Experimenting with different points of view can be great fun and hugely rewarding, but settling on a point of view for a long piece? A little scary.
These four worksheets can help you weigh the pros and cons of various point of view techniques, and help you decide.
Point of View Terms
1ST PERSON = in English, narrative using “I” or “we”.
2ND PERSON = in English, narrative using “you” (or a plural form in languages where this exists).
3RD PERSON = in English, narrative using “he”, “she”, “it”, or “they”. SINGULAR = in English, narrative using the singular pronouns “I”, “you”, “he”, “she” or “it”.
PLURAL = in English, narrative using the first person pronoun “we”.
OMNISCIENT = a narrator who can see into the thoughts of all characters. LIMITED = a narrator who can only see into the thoughts of one character.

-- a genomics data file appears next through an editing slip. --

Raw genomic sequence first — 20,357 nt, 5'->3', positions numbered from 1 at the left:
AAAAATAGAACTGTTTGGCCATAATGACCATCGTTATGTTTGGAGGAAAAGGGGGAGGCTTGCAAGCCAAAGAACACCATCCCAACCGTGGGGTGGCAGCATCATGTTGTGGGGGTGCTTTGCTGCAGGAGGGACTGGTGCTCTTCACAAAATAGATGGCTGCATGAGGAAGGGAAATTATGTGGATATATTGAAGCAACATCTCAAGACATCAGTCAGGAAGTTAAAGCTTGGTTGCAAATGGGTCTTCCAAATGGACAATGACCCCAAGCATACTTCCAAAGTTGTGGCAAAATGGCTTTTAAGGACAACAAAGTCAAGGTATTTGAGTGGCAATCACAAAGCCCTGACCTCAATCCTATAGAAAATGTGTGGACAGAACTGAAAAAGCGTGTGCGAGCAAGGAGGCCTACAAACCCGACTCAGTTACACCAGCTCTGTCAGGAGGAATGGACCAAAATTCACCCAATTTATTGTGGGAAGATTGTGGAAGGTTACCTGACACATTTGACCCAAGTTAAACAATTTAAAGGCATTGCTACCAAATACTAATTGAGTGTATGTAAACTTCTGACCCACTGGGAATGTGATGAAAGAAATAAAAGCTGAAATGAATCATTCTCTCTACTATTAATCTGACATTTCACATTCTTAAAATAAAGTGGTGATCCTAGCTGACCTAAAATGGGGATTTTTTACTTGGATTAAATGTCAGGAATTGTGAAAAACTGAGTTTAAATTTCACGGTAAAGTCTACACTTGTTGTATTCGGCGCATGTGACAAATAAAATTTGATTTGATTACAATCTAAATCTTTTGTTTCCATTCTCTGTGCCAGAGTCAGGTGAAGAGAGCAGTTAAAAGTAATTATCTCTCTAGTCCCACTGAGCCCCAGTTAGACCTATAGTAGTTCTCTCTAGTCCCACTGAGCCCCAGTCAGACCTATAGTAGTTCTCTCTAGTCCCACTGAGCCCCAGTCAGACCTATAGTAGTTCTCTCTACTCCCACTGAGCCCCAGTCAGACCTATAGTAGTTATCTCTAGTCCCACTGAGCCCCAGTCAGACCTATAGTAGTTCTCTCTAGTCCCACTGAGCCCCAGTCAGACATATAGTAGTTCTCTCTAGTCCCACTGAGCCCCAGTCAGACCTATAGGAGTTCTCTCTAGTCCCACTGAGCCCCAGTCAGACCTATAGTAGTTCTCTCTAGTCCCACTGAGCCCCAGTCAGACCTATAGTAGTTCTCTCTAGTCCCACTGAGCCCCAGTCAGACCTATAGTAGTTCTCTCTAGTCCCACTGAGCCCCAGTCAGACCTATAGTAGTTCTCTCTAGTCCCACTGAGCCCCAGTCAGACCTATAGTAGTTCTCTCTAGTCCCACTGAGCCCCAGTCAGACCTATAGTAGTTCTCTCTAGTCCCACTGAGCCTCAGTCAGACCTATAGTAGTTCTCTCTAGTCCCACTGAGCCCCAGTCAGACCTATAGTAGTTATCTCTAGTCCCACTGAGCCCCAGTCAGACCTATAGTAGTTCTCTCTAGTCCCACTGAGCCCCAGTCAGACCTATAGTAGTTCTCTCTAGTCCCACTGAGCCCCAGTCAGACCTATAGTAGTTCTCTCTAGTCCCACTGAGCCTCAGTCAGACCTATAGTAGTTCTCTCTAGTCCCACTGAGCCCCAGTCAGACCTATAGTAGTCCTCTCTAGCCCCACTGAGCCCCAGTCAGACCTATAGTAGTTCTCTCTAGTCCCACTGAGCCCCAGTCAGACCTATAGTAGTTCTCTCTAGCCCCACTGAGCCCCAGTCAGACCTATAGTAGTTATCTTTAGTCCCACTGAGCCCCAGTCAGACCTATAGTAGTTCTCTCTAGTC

DEEP = similar to Free Indirect Discourse, but the authorial voice is absent, and the narrator is Limited.
FREE INDIRECT DISCOURSE = narrative that elides speech tags and merges the character’s voice with the author’s.
PERIPHERAL – a narrator who is not the main character.
OBJECTIVE = a narrator who doesn’t look into the thoughts of the characters, but only describes action or relates direct speech.
OBSERVER = a narrator who doesn’t take part in the story but witnesses it as a character without any omniscient capacity.
EXTRADIEGETIC = a narrator who is not part of the story, such as an author- narrator.
UNRELIABLE = a narrator who hides information, or isn’t in the best position to tell the story.
STREAM OF CONSCIOUSNESS = stream of consciousness narration which attempts to mimic thought processes.